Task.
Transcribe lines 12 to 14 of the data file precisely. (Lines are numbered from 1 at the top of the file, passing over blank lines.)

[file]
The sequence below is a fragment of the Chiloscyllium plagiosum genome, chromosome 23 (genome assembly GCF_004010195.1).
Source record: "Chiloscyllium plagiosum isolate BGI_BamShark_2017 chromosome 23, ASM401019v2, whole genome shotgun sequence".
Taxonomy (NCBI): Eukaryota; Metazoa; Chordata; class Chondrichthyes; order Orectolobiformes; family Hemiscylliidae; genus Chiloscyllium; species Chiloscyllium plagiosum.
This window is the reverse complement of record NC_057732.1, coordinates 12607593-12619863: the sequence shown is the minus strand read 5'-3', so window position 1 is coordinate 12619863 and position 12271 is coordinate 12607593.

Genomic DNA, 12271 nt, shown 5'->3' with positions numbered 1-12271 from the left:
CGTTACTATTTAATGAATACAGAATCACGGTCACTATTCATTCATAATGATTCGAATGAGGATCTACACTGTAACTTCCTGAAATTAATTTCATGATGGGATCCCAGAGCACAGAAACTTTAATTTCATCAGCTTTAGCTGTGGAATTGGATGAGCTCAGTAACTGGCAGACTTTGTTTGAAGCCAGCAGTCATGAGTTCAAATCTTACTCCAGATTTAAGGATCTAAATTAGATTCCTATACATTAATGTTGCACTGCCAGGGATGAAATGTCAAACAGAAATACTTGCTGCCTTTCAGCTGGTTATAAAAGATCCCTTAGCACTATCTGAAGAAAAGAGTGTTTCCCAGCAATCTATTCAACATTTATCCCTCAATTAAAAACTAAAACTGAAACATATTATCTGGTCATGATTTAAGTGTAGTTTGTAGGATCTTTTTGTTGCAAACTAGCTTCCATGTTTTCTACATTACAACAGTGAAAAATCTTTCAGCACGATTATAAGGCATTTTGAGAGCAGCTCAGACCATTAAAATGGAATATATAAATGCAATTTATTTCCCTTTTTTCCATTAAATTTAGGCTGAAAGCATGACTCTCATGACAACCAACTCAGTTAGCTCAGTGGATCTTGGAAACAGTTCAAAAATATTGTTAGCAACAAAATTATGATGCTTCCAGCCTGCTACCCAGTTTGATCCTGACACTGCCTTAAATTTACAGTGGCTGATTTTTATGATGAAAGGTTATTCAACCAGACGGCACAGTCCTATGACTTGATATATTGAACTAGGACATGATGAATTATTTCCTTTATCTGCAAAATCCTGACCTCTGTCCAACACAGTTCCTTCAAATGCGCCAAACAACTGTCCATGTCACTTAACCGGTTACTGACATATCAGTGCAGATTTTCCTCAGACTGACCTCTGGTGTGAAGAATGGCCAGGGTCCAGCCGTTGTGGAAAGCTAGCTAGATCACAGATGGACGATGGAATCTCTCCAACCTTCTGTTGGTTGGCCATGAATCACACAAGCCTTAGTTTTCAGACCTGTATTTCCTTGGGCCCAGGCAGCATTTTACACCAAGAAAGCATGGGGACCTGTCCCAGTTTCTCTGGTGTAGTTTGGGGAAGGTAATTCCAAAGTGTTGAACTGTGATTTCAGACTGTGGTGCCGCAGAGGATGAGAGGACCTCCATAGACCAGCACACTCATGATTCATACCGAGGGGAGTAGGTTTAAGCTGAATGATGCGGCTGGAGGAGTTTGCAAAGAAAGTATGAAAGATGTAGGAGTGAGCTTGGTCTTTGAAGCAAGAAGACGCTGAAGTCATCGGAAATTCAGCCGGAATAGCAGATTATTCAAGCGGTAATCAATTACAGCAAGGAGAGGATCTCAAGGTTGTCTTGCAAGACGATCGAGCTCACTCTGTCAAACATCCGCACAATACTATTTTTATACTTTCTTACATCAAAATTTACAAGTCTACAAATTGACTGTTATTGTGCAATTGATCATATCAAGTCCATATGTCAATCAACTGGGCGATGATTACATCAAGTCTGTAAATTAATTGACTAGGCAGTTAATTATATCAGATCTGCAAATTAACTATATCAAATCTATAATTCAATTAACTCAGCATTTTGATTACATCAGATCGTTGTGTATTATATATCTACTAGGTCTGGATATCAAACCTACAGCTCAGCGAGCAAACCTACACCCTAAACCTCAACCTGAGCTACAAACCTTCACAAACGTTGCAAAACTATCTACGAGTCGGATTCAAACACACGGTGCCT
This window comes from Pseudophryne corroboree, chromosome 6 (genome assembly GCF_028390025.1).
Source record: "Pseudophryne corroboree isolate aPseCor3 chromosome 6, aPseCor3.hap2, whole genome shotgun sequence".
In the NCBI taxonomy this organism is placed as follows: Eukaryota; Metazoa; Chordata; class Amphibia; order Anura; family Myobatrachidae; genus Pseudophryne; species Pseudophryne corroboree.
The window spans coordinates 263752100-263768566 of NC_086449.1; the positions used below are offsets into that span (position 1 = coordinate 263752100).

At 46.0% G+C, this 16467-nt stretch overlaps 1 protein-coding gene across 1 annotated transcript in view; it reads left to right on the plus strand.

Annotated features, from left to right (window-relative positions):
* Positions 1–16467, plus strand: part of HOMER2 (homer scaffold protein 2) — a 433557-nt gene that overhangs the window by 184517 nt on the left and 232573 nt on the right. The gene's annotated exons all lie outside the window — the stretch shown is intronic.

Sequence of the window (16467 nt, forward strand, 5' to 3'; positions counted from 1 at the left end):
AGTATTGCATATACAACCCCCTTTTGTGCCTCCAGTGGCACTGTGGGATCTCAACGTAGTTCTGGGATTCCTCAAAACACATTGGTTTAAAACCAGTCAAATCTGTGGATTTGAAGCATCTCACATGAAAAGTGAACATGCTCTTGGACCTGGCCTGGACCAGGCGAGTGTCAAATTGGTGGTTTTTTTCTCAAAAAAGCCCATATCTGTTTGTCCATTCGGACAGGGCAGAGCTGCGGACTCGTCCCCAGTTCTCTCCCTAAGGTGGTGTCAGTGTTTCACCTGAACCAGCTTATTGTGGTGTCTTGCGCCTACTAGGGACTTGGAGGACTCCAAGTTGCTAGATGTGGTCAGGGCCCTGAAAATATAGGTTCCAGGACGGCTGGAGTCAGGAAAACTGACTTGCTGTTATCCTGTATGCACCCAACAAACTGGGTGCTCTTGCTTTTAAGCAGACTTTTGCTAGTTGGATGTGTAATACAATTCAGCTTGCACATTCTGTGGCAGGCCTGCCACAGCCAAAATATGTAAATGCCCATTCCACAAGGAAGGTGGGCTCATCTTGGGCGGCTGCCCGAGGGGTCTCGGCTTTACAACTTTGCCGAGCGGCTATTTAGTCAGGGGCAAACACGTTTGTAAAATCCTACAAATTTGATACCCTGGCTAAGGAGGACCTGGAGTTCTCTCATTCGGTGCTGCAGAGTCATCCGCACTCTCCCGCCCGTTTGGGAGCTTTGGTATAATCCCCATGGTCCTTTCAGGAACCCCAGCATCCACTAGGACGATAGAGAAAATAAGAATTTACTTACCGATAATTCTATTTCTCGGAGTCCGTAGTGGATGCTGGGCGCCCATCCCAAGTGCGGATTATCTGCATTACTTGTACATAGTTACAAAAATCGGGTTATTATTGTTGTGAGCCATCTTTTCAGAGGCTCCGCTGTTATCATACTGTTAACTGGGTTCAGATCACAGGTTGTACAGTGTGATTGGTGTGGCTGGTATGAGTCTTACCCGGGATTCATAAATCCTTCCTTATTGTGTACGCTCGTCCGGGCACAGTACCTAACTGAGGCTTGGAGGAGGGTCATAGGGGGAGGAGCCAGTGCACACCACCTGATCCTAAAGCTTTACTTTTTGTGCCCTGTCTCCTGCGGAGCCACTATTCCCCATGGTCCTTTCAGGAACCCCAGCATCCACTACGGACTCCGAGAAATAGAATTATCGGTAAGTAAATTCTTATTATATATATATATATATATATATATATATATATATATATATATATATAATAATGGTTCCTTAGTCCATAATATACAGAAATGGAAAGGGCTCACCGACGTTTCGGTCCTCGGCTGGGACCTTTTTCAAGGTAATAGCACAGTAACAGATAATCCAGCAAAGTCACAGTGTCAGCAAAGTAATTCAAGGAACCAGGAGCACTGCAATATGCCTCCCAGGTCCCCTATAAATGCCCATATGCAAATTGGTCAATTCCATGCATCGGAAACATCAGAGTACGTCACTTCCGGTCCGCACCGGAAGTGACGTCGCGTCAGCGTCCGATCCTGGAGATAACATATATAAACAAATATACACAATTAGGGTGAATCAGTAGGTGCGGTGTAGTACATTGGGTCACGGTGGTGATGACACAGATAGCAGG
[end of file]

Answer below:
Annotated features, from left to right (window-relative positions):
* Positions 1–16467, plus strand: part of HOMER2 (homer scaffold protein 2) — a 433557-nt gene that overhangs the window by 184517 nt on the left and 232573 nt on the right. The gene's annotated exons all lie outside the window — the stretch shown is intronic.

Sequence of the window (16467 nt, forward strand, 5' to 3'; positions counted from 1 at the left end):